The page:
“Why do you want to work for our organization?” Your answer will dictate your success in an interview. Thoroughly researching the organization can help you:
- Describe in detail your ability to contribute to the employer’s needs.
- Quantify your experience with success statements identifying what you accomplished, the tools and processes you used, and your results.
- Describe in more relevant detail how you could work within that environment.
- Explain how your skills can help the employer be more successful.
- Understand how your personality will fit in the environment and how your career goals align with the company’s goals.
- Research the company’s website thoroughly—use the Employer Research Checklist below to prepare.
- Visit your Career Coach to identify alumni and employers who work inside the organization using Career AGGIE.
- Visit the Career Café at Career Services to access company materials and to use computers for your company research.
- Search publications online and in print from trade journals, press releases, and other media.
- Join professional organizations to access member directories.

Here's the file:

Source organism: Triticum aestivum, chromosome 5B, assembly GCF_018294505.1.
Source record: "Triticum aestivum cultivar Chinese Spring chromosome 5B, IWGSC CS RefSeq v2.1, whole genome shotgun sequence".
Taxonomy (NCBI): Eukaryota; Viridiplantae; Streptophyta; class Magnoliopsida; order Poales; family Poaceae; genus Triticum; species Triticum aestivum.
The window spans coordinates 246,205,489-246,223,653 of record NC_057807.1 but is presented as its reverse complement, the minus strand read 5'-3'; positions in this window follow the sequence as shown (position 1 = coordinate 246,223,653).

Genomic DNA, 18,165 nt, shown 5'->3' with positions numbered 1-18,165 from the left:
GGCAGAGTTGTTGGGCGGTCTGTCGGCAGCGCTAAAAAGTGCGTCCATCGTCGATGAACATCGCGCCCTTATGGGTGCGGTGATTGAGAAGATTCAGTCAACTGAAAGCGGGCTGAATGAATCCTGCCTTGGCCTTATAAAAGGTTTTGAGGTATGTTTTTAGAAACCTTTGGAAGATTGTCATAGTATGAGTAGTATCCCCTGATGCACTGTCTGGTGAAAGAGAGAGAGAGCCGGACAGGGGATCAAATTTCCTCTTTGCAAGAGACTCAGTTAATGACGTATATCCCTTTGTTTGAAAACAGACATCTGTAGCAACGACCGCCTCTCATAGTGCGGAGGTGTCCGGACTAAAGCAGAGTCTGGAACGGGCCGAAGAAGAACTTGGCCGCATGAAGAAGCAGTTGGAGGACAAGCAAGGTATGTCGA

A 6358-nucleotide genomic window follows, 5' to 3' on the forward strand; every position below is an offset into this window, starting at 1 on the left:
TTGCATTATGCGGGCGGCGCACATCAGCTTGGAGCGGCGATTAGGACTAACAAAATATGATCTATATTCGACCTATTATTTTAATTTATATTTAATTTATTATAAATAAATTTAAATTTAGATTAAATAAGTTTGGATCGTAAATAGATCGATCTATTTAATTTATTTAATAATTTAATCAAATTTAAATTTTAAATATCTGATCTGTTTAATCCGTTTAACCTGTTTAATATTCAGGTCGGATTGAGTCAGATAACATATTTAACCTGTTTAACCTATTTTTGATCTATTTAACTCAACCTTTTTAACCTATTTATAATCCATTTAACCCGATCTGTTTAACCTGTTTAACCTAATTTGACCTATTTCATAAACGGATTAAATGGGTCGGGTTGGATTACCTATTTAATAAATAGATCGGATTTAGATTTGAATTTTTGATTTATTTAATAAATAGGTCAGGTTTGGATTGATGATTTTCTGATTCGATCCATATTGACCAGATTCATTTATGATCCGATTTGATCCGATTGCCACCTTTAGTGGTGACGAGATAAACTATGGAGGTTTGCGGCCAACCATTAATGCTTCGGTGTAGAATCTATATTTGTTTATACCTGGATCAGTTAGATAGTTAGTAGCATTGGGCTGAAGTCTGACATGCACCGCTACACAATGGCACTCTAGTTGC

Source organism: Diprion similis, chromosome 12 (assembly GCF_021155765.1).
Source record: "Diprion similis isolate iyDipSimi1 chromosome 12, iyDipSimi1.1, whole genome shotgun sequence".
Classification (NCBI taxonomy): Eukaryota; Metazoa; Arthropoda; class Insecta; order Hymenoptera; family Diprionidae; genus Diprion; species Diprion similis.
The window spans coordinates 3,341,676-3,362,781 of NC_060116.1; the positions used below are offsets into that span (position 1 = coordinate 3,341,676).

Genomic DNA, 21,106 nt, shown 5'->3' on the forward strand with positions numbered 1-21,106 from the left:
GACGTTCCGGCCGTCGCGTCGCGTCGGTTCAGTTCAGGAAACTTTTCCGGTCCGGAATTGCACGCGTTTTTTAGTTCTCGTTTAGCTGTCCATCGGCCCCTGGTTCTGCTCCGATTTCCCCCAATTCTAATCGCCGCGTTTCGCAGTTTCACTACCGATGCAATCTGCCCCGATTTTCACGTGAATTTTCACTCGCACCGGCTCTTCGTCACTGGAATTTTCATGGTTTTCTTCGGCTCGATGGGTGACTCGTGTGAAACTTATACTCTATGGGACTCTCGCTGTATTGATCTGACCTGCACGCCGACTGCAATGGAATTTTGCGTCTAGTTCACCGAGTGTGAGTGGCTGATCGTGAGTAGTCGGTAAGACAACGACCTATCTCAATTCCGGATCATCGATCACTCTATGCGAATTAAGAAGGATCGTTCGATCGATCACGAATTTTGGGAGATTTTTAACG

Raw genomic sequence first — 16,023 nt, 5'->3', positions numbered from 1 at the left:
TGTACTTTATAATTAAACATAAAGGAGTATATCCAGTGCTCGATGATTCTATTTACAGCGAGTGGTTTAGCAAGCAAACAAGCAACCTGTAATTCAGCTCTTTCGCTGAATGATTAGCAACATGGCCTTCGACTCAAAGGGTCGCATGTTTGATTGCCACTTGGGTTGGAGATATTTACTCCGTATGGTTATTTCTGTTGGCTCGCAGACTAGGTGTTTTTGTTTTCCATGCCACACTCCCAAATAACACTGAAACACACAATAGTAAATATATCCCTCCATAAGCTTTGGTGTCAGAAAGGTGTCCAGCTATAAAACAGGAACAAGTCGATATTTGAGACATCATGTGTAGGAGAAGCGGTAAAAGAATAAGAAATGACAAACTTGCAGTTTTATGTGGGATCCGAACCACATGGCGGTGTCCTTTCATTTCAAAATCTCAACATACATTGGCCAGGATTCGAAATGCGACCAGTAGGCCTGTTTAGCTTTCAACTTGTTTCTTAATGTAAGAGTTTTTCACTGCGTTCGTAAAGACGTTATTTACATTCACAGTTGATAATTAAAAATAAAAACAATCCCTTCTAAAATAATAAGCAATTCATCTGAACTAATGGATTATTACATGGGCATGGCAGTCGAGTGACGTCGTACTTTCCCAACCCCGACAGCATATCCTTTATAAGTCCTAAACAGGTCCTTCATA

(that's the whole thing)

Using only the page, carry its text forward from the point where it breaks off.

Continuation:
- Speak with recruiters at fairs/expos to gain firsthand knowledge of the company.
- Access online tools including Going Global (provides country-specific internships and jobs internationally) and others.
- Read the shareholders’ annual report (for publicly traded companies).
Employer Research Checklist
As you research the employer, pay particular attention to the following areas:
- Age of organization
- Size of organization and industry
- Years in business
- Complete products/services (including new)
- Geographical locations
- Divisions/subsidiaries (including international)
- Parent company (if applicable)
- Number of employees
- Corporate culture
- Industry outlook
- CEO’s background
- Local and national reputation
- Awards (if relevant) and other recognitions
- Stock prices (if relevant)
- Growth pattern
- Sales, assets, earnings
“Your career search really begins before you ever write a resume or cover letter. It begins the moment you develop a relationship with someone inside the organization.”
Donna Crow, Executive Director